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How to Find the Right Sales Role for You

Closing Techniques
W

hether you are looking for your first sales job, or want to switch roles and try working for another company, the job hunting process can be daunting for even the most self-assured and experienced applicants. In this article, we will look at the steps you can take to ensure that you track down the best sales position for you.

A healthy measure of self-confidence is the best foundation for success. As someone inclined towards a career in sales, you will know the importance of outlining the benefits of a product or service. As you look for your next job, you will need to apply these very same skills in covering letters and interviews. In other words, you will need to be willing to sell yourself as the obvious candidate for the position. Start by taking an inventory of the experience you have gained to date, as a sales professional. What products and services have you sold and within which sectors? Do you have experience selling to individuals, businesses, or both? Use this information as the basis for your CV. If you have met or exceeded sales targets on a consistent basis, make sure you highlight this wherever possible, during the application process.

What do you enjoy?

Think about the kind of sales job you would most enjoy. For example, what kinds of products and services do you want to sell? If you have a genuine interest in a certain sector, this will come through to a prospective employer. Do not apply for a position that would require you to sell products which do not interest you and with which you have little or no experience. Research a company carefully, before making an application for a sales role. Go online, look through their website and run a Google search, to find out more about their reputation. You could even call the sales department. Make contact with a member of the sales team and ask them what they sell, the ways in which they sell it and why they enjoy working at the company (asking them to list the downsides is unlikely to yield any answers, because the employee in question will worry that their feedback will somehow come to the attention of their manager).

Do you fit in?

As you learn more about your potential employer, ask yourself whether you can see yourself fitting into the company culture and adding value to their business. If you cannot devise a ready explanation as to why you can help their business run more smoothly, ask yourself whether this position really seems like a good fit. It is worth taking the time to look through job advertisements – you need to find a company that appeals to you, that has a reputation for valuing its salespeople and is showing signs of growth and innovation. This information can all be gleaned from online information, such as business based websites, professional networking sites and trade journals.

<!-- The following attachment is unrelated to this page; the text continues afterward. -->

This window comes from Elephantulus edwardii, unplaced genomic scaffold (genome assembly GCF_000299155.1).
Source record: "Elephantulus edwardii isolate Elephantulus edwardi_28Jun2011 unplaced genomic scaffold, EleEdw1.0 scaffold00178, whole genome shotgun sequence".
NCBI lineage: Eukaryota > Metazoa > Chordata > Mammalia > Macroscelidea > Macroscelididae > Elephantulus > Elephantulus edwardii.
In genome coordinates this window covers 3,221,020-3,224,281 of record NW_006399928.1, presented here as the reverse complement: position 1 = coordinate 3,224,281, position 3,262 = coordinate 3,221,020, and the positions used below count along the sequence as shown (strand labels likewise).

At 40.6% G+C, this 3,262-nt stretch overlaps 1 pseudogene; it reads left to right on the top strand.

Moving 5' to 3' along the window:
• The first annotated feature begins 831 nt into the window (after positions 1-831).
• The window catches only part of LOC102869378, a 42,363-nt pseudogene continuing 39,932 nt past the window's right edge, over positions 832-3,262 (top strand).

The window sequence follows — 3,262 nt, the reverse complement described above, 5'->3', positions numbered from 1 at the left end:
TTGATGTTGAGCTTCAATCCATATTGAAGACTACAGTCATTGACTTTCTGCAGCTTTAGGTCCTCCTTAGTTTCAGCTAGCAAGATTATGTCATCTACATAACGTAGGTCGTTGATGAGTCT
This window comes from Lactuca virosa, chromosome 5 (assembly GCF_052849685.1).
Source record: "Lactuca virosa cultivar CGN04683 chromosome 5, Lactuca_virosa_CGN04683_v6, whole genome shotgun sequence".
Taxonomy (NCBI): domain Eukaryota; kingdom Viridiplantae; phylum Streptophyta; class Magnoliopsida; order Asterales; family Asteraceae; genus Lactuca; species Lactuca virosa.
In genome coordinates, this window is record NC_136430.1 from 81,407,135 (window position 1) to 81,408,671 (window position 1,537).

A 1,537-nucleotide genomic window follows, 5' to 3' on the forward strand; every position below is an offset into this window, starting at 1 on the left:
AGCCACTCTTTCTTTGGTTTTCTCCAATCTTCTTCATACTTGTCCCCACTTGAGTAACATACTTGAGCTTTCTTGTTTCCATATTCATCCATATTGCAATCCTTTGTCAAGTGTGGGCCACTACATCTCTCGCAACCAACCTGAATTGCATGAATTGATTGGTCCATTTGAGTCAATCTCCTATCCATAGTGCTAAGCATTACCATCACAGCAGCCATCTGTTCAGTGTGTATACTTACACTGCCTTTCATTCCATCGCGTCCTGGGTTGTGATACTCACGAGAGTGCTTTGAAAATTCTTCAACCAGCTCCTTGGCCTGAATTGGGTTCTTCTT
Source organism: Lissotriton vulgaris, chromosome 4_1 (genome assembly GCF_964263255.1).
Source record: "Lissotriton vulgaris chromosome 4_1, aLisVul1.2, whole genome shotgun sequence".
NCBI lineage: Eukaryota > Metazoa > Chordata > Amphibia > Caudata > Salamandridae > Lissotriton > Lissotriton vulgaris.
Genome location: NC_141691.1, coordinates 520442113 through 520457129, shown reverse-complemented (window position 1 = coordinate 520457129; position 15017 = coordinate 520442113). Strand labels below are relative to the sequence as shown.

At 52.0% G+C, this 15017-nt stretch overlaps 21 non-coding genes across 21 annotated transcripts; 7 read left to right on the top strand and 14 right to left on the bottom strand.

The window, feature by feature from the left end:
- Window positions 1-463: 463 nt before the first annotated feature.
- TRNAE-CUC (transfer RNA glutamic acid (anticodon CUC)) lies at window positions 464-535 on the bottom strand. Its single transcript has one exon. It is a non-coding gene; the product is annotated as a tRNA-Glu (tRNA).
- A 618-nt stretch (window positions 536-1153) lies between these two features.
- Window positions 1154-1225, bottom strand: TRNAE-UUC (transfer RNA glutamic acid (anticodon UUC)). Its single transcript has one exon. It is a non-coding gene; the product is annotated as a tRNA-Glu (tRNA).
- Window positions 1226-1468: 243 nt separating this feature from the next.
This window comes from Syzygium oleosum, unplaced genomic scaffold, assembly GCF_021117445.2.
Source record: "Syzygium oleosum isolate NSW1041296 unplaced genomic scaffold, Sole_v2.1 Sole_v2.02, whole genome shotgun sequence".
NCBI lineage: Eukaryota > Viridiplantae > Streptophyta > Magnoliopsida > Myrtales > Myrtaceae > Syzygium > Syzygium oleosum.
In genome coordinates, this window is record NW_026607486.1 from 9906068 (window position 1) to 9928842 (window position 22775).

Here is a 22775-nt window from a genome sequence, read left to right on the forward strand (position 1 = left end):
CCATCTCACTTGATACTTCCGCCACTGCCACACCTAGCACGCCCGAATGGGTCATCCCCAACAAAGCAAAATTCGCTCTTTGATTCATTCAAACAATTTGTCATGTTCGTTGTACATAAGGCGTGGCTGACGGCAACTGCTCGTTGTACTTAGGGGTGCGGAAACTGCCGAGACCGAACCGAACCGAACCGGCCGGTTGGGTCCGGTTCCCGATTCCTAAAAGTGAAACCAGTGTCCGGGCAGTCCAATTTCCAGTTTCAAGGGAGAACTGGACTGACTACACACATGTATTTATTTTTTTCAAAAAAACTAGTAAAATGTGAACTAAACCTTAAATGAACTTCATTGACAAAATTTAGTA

When it comes to looking for job postings, the same rules apply as in most other job sectors. Explore a range of avenues. Start by looking at commonly used job websites, but take a range of other approaches too. Visit company websites and look for more information about current openings, network with any existing contacts you may have at other organisations and let everyone you know (within reason, of course – do not tell your manager that you plan to leave, until you have another job lined up) that you are looking to make your next career move.

Interviews area two-way process

Just as you would approach any negotiation with the hope of securing a win-win outcome for all parties, you should tackle job interviews in the same way. Do not hand over your personal power to the interviewer, by assuming that you would be lucky to land the job and that the position is your best or only chance of furthering your career. Instead, see an interview as a two-way process, in which you can learn more about the company and the role. Be open to the possibility that just as a prospective employer may not decide that you are the right person for the job, you may come to the conclusion that they are not the right company for you.

The best salespeople know how to ask the right questions and to make good use of the answers. An interview is the perfect place for you to demonstrate that you possess this skill, whilst at the same time enabling you to maintain a degree of control over the whole process. Once you learn to view the process of job hunting in this way, you will feel empowered to seek the best position for you, rather than accept the first offer that is presented to you. In the long run, this increases the likelihood that you will find a job that brings you a great deal of satisfaction.

Click here if you would like to gain further understanding and a qualification with our online Closing Techniques Certificate course


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